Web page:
Budgets and Opportunity Cost January 19, 2012Posted by tomflesher in Finance, Micro, Teaching.
Tags: Budget constraint, budget line, Introduction to Microeconomics, opportunity cost, Principles of Microeconomics
In the previous entry, we talked a little about opportunity cost. In short, it’s what someone gives up in order to acquire something else. What does that have to do with budgeting?
Start with the plain-sense definition of a budget. Most people think of a budget – quite correctly – as a list of planned expenses by category. I might plan out my week’s spending as:
- $30: gas
- $200: planned monthly expenses (rent, insurance, utilities)
- $50: groceries
- $40: a meal out
- $30: savings
- $50: petty cash (Starbucks, forgot my lunch, that sort of thing)
That comes out to $400. What does that tell me? Well, for it to be a good budget, I’d better not make any less than $400 a week! Otherwise, I’m planning to spend more than I make, and that’s going to get me into trouble shortly. (If I spend myself into a deficit, I’ll need to plan to get out at some point.) It also tells me that I expect to make no MORE than $400 this week. After all, I have a spot for savings and a spot for petty cash, so I have places for overflow. Petty cash is what some people call slack,where anything “extra” would go.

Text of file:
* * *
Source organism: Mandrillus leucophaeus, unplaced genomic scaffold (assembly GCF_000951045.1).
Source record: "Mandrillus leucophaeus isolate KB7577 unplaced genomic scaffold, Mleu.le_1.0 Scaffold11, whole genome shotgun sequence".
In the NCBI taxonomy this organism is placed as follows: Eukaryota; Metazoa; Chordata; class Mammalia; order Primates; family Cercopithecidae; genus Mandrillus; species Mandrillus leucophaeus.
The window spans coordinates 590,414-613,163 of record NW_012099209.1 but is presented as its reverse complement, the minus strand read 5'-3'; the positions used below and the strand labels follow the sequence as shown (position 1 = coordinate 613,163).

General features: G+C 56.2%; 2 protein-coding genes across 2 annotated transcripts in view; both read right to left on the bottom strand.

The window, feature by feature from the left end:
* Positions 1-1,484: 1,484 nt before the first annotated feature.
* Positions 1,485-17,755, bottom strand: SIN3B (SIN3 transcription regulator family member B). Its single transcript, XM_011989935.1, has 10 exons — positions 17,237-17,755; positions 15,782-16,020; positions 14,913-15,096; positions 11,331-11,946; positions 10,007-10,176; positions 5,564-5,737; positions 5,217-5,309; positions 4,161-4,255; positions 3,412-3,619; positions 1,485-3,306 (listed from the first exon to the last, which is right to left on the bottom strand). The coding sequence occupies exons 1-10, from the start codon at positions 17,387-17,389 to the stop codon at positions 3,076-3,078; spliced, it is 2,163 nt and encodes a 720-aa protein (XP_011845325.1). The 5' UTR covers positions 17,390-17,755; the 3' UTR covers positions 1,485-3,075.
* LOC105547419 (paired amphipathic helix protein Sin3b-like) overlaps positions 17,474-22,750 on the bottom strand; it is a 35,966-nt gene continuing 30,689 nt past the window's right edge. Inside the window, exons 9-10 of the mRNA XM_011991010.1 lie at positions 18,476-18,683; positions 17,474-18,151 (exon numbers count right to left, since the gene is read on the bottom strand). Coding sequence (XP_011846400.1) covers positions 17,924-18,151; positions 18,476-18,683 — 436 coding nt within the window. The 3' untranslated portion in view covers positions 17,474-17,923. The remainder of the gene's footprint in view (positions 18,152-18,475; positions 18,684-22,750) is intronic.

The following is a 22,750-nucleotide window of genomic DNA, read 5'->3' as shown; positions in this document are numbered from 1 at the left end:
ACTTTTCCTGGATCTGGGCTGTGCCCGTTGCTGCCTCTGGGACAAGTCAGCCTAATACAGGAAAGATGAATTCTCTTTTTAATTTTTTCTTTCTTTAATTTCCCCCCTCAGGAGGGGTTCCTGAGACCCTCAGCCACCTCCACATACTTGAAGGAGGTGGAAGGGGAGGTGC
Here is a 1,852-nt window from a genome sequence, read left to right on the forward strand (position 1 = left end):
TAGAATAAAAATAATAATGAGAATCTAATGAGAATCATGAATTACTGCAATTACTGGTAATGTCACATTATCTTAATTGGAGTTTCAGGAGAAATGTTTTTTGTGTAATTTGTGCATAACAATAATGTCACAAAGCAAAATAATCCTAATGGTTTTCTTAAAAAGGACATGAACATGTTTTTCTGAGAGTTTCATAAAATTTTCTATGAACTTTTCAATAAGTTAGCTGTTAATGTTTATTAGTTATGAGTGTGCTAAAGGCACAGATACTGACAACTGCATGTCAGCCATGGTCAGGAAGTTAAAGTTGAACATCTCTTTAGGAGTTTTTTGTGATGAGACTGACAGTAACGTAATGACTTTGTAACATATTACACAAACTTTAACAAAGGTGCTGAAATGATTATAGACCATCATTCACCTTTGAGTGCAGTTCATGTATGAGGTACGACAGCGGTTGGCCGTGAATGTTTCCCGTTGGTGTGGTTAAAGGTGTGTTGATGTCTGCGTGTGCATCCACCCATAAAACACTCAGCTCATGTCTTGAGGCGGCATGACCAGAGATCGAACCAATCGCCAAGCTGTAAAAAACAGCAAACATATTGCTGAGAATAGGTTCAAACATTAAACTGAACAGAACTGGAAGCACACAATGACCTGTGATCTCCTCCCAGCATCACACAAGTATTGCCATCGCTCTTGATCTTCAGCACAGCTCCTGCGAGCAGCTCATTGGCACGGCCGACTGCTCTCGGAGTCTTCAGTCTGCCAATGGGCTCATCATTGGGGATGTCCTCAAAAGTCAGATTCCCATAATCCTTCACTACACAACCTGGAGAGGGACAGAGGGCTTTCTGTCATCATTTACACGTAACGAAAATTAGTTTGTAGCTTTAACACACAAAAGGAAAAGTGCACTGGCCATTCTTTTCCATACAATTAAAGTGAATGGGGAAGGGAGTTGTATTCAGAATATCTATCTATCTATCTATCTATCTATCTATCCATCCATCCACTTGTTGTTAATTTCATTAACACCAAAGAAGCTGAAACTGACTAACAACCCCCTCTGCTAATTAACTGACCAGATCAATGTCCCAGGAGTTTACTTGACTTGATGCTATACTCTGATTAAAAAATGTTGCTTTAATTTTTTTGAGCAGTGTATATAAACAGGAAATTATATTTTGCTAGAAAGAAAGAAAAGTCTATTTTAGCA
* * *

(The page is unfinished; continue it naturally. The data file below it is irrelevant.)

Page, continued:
Let’s simplify just a little. Let’s say I have that same $400 income, but I can only spend it on two things: coffee and sweaters. Sweaters cost $25 each, and coffee costs $2 per cup. I have a couple of choices – in fact, an infinite number of them – for how I can spend that money. For example, if I want to spend all my money on coffee, I can buy
cups of coffee. If I want to spend all my money on sweaters, I can buy
of them. Of course, there’s no reason to spend all my money on one of those two goods. I can buy any combination, subject to the budget constraint that I don’t create a deficit: that is, that
Think back to when we talked about opportunity cost: if I have the same budget either way, then think about how many cups of coffee I have to give up to get a sweater. There are a couple of ways to do this, but the easiest is to compare the prices: for $25, I get one sweater or 12.5 cups of coffee, so the opportunity cost of one sweater is 12.5 cups of coffee. Similarly, for $2, I get one cup of coffee or 1/12.5 = .08 sweater, so my opportunity cost of buying a cup of coffee is 8% of a sweater. Note that this is the same as dividing the total quantities I can buy:
Basically, we can use a budget constraint to determine opportunity costs by imagining that we spend our entire budget on each of two goods and then comparing the quantities, or simply by comparing prices. Opportunity costs represent budgeting decisions on a much smaller – some might say marginal – scale.